League has varied interests and concerns
and organises nationwide activities such as Arbor Day,
Bird Month, Wattle Day, amongst other things. The Gould
League is a useful focus if you have a general awareness
about environmental issues but do not have a particular
local concern. It publishes many identification guides
and activity booklets.
The Royal Australasian Ornithologists Union organises an Australia-wide bird census each year. This consists of a number of surveys. Participants send information to the RAOU in Sydney about the latitude and longitude of their survey site, weather and types of plants and birds seen. The information is kept on a computer and is available to the public and to scientific institutions. RAOU wish to increase the number of people involved in these surveys to cover as much of Australia as possible. Contact an ornithological group if you are interested. Your data may be added to the national register.
The Threatened Species Network focuses on community action to conserve threatened flora and fauna at a local level. Local groups can assist with monitoring populations, rehabilitation of habitats, eradication of pests and general community education. This network offers advice about forming community groups which can interact with their programs.
The Australian Association for Environmental Education brings together people interested in environmental education. Many of its members work in schools and Universities, State agencies, private organisations or the tourist industry but any interested people may join the association. Newsletters provide calendars of events which may focus your interests.
The Marine Education Society of Australasia (MESA) is a national body with interest in all things marine, at community level and within schools. Each year they reach thousands of Australians via Seaweek, expressing concerns about Australia's oceans and coastlines.
The Coastal Environment Centre at Narrabeen (in Sydney) has a reference library which can be used on site, although they cannot lend out material. They also have a number of events each year, especially in the school holidays, which introduce people to different coastal habitats and the problems that such habitats face amid the urban sprawl. These events are open to schools, community groups and visitors and the Centre encourages co-operative study with other groups.
Local Councils may serve as a focus for people with awareness in their local environment. Many have Environmental Officers or Committees to liaise between community groups and local government. For example, the Manly Environment Centre co-operates closely with the Manly Council. Pittwater Council supports the Coastal Environment Centre at Narrabeen and has been extremely supportive of Project Aware - a community-based group focusing on the protection of local rocky shores. Sutherland Shire Council employs a full-time bush regeneration officer who provides advice and equipment to local residents. Council may also provide leaflets for letterbox drops explaining how to become bushcare volunteers. At present there are a number of committees of interested residents restoring bushland that has been invaded by weeds. Most local councils are now interested in environmental issues and may offer assistance or advice for your programme. Approach your local council with your ideas.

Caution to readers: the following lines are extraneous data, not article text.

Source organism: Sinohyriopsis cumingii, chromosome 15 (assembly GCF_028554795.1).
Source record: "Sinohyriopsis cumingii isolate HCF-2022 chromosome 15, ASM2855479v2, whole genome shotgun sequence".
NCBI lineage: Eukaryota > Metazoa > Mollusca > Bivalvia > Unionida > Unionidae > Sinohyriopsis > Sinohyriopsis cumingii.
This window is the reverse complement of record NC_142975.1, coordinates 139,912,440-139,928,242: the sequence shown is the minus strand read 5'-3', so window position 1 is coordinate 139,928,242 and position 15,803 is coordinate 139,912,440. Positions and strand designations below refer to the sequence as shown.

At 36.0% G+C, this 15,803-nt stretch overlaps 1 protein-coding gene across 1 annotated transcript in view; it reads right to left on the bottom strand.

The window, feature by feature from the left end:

Government Agencies may also be able to assist your group by offering advice or a focus.
The Federal Government is active in promoting community involvement in environmental issues. The Marine and Coastal Community Network was established with funds from the Federal Government to promote and coordinate community involvement in the protection of coastal habitats around Australia. The Australian National Parks and Wildlife Service in Canberra is setting up a national data base called the Environmental Resources Information Network (ERIN). They plan to have a data base of distributions and numbers of animals and plants and measurements of environmental variables for many different habitats. This will eventually be available to provide information to and obtain information from the community.
In addition, practicing ecologists and environmental scientists in Government agencies and Universities have much to offer. For example, the School of Biological Sciences at the University of Sydney may assist with the identification of plants. Scientists are usually aware of recent information published in the scientific literature and many have extensive skills and background knowledge of environmental problems. If they cannot help you themselves, they can often direct you to the best place for help.
As pointed out earlier, however, most of these people are busy with their own research and jobs. Make sure that you are clear about what you want to know and listen to what they have to tell you. Then many will be only too willing to help.
Sheet 8 also lists organisations that may assist you.
© Centre for Research on Ecological Impacts of Coastal Cities